Raleigh, N.C. — Officials with Americans for Prosperity are launching a new ad criticizing U.S. Sen. Kay Hagan for supporting the Affordable Care Act that analysts say amounts to an opening salvo in her 2014 re-election campaign.
"We want to make sure that North Carolina citizens talk to Sen. Hagan, tell her that there is still an opportunity, and the opportunity is to repeal this law. That's the goal of this ad," said Tim Phillips, national president for the conservative group. "We want to make sure the focus is on the impact of Obamacare."
Although Phillips insisted the ad was part of an ongoing campaign to repeal the technologically troubled health care law, political observers see it as having to do more with politics than prescriptions.
"It's designed to make her look bad," said Kyle Condik, managing editor of Sabato's Crystal Ball, a project of the University of Virginia's Center for Politics. "For tax purposes, you can call it whatever you want. It's a campaign ad."
Condik's publication recently rated next year's 2014 U.S. Senate campaign as leaning in favor of Hagan, a Democrat. Much of that, he said, had to do with the unsettled nature of the Republican field and that the most likely GOP challenger, House Speaker Thom Tillis, was facing a vigorous primary challenge from Cary doctor Greg Brannon.
On a phone call with reporters Tuesday, Hagan didn't flinch from her support of the health care law. Saying she was frustrated with the technical problems associated with its roll out, she said AFP's criticism of her support for the law made little difference to her.
"I'm not concerned with what outside special interests have to say," Hagan said.
The ad itself is a 30-second spot that will run on both cable and broadcast television over the next three weeks, Phillips said.
"Kay Hagan just doesn't get it," intones the female voice in the ad. "Instead of listening to North Carolina, Hagan continues to push for Obamacare."
The ad goes on to make claims about changes Hagan favors for the law, says she favors "Washington insiders" and then urges viewers to "Tell Kay Hagan, that's just wrong."
"Whether it's money well spent or not, I don't know," Condik said, pointing out that conventional wisdom about television advertising is that its effects wear away after a few weeks. The U.S. Senate election is a year away.
Still, AFP may be taking a page from Hagan's own playbook. In 2008, Hagan's allies were able to air ads all summer that went unanswered by U.S. Sen. Elizabeth Dole, the Republican incumbent whom Hagan eventually unseated.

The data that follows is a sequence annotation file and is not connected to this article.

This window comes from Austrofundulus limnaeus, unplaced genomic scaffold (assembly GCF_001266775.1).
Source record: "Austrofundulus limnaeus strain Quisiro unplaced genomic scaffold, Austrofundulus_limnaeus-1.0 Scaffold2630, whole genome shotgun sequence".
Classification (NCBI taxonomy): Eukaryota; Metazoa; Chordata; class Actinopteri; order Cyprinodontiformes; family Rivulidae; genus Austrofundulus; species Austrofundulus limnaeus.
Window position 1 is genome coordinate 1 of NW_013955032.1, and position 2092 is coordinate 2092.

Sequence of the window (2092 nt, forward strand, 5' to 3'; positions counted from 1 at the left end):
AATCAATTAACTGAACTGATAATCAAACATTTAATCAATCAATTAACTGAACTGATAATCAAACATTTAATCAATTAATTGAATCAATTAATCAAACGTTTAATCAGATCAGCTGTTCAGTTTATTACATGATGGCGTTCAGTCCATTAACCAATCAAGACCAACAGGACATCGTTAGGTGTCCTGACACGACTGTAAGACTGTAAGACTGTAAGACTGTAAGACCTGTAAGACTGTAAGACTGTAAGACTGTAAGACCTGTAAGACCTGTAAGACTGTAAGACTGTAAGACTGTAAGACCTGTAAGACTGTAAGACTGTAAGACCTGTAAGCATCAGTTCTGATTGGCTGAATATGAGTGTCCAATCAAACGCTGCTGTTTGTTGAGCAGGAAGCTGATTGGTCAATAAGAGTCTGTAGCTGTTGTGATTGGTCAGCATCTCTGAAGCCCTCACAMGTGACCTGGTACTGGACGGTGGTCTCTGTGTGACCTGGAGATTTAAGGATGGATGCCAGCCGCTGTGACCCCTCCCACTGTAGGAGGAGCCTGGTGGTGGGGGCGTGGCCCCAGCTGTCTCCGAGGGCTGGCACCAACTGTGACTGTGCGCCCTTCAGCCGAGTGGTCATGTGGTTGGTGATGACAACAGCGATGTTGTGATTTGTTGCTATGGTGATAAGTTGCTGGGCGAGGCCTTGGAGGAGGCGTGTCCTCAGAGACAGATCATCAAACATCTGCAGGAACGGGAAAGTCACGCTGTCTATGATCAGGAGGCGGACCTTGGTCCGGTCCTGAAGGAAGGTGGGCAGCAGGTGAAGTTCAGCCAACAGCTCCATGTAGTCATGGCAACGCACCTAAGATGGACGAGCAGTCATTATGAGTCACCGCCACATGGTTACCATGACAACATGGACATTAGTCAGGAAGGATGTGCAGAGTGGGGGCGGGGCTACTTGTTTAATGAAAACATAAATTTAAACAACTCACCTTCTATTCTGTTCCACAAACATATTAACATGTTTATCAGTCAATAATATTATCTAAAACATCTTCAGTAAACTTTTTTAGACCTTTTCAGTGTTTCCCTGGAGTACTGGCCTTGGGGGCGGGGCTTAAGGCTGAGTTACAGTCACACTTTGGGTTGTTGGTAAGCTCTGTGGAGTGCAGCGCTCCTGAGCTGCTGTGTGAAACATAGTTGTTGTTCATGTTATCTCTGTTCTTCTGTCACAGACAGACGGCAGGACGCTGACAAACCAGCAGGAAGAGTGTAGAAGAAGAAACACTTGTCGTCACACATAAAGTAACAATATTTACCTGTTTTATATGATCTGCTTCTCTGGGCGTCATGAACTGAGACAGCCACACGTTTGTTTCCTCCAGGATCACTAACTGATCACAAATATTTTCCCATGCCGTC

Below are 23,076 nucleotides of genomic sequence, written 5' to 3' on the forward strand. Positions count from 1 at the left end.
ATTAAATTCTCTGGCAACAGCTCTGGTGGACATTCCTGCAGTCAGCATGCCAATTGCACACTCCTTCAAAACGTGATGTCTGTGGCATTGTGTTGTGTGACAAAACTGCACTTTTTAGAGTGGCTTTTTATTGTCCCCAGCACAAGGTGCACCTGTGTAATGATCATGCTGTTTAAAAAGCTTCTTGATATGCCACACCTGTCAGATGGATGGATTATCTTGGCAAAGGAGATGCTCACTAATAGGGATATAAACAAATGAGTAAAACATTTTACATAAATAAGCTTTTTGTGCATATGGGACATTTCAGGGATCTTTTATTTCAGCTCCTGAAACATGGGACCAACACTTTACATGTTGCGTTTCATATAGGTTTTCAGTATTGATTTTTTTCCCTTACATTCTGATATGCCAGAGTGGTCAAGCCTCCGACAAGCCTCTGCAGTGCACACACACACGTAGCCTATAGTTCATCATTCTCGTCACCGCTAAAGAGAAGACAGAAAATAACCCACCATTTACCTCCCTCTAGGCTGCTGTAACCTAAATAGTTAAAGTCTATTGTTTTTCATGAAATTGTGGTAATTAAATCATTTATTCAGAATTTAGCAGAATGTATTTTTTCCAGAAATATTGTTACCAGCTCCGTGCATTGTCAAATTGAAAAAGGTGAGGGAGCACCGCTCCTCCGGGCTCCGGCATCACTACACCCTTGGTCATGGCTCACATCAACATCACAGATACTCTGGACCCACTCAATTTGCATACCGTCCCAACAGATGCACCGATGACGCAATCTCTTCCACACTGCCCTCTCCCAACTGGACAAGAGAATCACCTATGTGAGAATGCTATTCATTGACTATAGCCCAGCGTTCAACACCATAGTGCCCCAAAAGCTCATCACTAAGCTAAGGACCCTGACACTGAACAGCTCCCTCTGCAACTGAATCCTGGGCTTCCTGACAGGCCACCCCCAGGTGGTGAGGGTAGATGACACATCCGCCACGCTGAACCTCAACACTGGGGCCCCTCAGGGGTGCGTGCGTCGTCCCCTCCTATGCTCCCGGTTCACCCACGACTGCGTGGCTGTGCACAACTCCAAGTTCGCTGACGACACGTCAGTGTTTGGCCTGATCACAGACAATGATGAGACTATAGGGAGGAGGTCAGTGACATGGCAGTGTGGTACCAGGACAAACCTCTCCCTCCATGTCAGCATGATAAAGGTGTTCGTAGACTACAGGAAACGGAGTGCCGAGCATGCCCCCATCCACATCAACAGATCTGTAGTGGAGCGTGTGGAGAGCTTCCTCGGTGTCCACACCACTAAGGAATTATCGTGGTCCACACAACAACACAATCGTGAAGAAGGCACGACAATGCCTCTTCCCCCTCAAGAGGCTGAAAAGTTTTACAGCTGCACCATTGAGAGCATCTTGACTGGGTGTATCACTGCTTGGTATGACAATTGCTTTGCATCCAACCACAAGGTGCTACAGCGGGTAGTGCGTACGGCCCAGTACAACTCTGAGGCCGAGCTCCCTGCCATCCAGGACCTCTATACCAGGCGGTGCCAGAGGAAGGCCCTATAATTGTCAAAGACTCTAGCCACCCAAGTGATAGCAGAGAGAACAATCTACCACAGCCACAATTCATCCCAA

Although Hagan has yet to fully engage in the campaign, her allies are doing their best to tie potential Republican contenders to unpopular GOP policies.
"I think it makes some sense," said Kenneth Fernandez, an assistant professor of political science at Elon University and the director of the Elon University Poll.
He pointed to his poll's September release that showed half of respondents believe the Affordable Care Act will make the health care situation in North Carolina worse. Only 29 percent of those surveyed said it would make things better.
Tying Hagan to what appears to be an unpopular program could be a sensible political strategy. The trick for Republicans, Fernandez said, would be keeping the health care law's foibles front and center.
The troubled roll out of the online enrollment marketplace, Fernandez said, gives Republicans and their allies a chance to push those links. While Americans for Prosperity isn't an explicitly Republican group, it is part of a network of conservative groups much friendlier to the GOP than Democrats.
The Hagan ad is one of two AFP is launching this week. The other targets Louisiana Sen. Mary Landrieu, another Democrat facing re-election in 2014.
"They're going to want to keep Obamacare an issue until next November, and this is how you do it – you just keep hammering at it," Fernandez said.
In addition to the ads, AFP will hammer away on social media, special events and through phone banks and knocking on doors, said Phillips and acting AFP State Director Chris Farr.
"We want to make sure that the public keeps the issue of Obamacare and its impact on their lives at the very forefront of their minds," Phillips said. "I think ads like this could absolutely impact that. A lot of times in an election season, which I guess we're having next year, issues that aren't really issues pop up. We think Obamacare is one of the biggest, most important issues possible."
While Hagan has called for the government to take more time to implement the law, she said that early troubles have not made her rethink her votes.
"Today, obviously, people are frustrated," Hagan said. "But as this process goes forward, I think the availability of health insurance, looking at prescription drug coverage, looking at the cost, looking at bending the cost curve of medical costs is something that's already been helped because of the Affordable Care Act becoming law."
She credits the law with prompting hospitals to provide better follow-up care to avoid re-admissions.
"A lot of change has already taken place," Hagan said. "I think we'll continue to see that kind of updating the delivery of health care, making it more affordable and making it available to millions of people in our county that never had access to health coverage."